What conclusions can we draw from this? Well, it suggests that the role of individual leaders like Donald Trump and Boris Johnson in shaping disastrous national Covid outcomes was probably not decisive. The outcomes would probably have been pretty bad even if less irresponsible leaders had been in charge.

Secondly, as Gelfand points out, the human cost that countries pay for being ‘loose’ in times of crisis may be compensated by the advantages they gain in creativity and innovation in better times (although it would be tactless to make this argument to the victims).

But there is something wrong with Gelfand’s explanation for why countries become or remain ‘tight’ or ‘loose’. She argues that “communities with histories of chronic threat – whether natural disasters, infectious diseases, famines or invasions – develop stricter rules that ensure order and cohesion.” That would make sense, but history says it’s really not that simple.

How did Israel – the Holocaust, six wars in the past 75 years, most of the population descended from refugees – end up among the carefree, permissive countries? And by the way, it really doesn’t have a very high death rate (614 per million).

Shouldn’t the Eastern European countries (world wars, civil wars, foreign occupation, waves of refugees) be among the ‘tightest’ societies in the world? Yet seven of the fifteen countries with the highest death rates in the world are among the former Communist countries of Eastern Europe – places like Hungary, Bulgaria, the Czech Republic and Slovenia, all with over 1,450 deaths per million.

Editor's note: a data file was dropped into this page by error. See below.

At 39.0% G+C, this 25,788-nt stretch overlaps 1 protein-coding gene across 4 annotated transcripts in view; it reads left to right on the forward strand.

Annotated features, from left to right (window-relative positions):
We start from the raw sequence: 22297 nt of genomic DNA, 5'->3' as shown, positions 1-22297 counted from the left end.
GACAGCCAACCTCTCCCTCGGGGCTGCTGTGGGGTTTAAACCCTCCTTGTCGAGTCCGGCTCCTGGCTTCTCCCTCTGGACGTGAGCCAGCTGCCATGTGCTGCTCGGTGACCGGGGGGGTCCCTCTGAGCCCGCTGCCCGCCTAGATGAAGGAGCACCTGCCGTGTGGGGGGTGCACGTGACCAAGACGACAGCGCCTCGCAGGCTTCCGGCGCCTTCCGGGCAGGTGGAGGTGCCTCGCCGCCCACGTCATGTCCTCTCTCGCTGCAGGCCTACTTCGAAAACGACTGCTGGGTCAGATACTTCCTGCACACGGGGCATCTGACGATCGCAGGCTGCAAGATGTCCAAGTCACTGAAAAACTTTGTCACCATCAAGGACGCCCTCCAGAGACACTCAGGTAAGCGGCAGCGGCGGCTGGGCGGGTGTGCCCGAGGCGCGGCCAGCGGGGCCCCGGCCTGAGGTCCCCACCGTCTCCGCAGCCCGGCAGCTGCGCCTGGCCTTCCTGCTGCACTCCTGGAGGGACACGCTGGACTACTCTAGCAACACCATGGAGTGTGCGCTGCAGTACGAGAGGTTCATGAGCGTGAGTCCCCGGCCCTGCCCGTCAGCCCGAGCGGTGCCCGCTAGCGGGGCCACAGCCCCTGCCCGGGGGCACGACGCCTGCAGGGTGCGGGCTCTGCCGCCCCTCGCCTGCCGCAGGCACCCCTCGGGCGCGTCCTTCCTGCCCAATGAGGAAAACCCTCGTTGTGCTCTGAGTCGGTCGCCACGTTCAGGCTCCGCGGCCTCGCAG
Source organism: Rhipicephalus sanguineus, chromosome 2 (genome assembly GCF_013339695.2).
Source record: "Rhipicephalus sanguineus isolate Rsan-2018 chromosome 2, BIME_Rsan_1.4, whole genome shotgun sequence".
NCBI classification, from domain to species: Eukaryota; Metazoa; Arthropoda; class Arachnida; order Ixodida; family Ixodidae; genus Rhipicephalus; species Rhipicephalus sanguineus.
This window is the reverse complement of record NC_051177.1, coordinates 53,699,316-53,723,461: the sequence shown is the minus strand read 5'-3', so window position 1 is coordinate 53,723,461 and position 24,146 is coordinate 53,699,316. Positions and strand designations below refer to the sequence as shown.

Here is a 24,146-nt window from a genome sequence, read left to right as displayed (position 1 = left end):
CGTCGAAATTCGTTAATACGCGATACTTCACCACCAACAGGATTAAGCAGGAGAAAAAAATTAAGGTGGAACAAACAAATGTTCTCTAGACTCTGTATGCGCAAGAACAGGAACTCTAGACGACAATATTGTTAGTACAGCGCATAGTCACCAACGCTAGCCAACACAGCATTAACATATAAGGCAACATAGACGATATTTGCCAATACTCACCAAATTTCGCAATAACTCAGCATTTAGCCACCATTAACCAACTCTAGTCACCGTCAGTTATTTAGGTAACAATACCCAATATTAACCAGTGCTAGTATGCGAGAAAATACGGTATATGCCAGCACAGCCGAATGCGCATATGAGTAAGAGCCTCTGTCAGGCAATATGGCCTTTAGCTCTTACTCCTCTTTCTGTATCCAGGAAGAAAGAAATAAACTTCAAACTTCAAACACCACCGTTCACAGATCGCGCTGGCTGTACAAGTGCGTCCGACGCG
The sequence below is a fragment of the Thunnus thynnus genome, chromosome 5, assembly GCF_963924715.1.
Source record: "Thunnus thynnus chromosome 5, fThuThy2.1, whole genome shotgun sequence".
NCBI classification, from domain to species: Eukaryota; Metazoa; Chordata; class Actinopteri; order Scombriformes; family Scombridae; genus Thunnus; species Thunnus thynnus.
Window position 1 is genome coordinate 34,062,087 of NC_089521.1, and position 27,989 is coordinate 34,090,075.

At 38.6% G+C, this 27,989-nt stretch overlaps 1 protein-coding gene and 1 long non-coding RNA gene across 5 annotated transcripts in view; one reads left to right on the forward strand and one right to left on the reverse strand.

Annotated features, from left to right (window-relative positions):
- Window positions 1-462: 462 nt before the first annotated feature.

There’s probably a lot more hard-wiring involved in determining where a culture ends up in terms of ‘tight’ or ‘loose’. And by the way, we would all love to know: why did the United States Navy pay for this research?



Related articles


Comments:

Answer to this question: entitlement and hubris. The author mentions Israel, and neglects to point out that in that case, the Ultra-orthodox populations were the most non-compliant with covid measures, because they claim it goes against "their way of life". But same applies to US, UK, and even richer countries in the EU. Unfortunately the gaining of "rights" without its counterpart, "responsibilities", fosters superiority dellusions in people. So i´m not arguing against attaining those rights, but pointing out that only looking at 1 side(which only privileged ppl can afford to do) carries practical effects with it. And it seems (finally) karma, or the nature of these things ends up balacing the unbalance. The hard way, bc since privilege w/out sensitivity and/or intelligence makes these ppl act way more carelessly and pathetically, whatever benefits gained at the cost of others´misery are then lost. Live and learn, indeed.

By guida from Lisbon on 27-02-2021 08:06

What a useless article. If you did a little research you would have found the easy answer to your question. Follow the money. ....

By Joe from Other on 25-02-2021 09:14

It is interesting to read Mr Clay's comments. Mr Trump encouraged people to take risks and not wear masks. Boris Johnston firstly made it sound like it would just go away with the herd theory only to backtrack.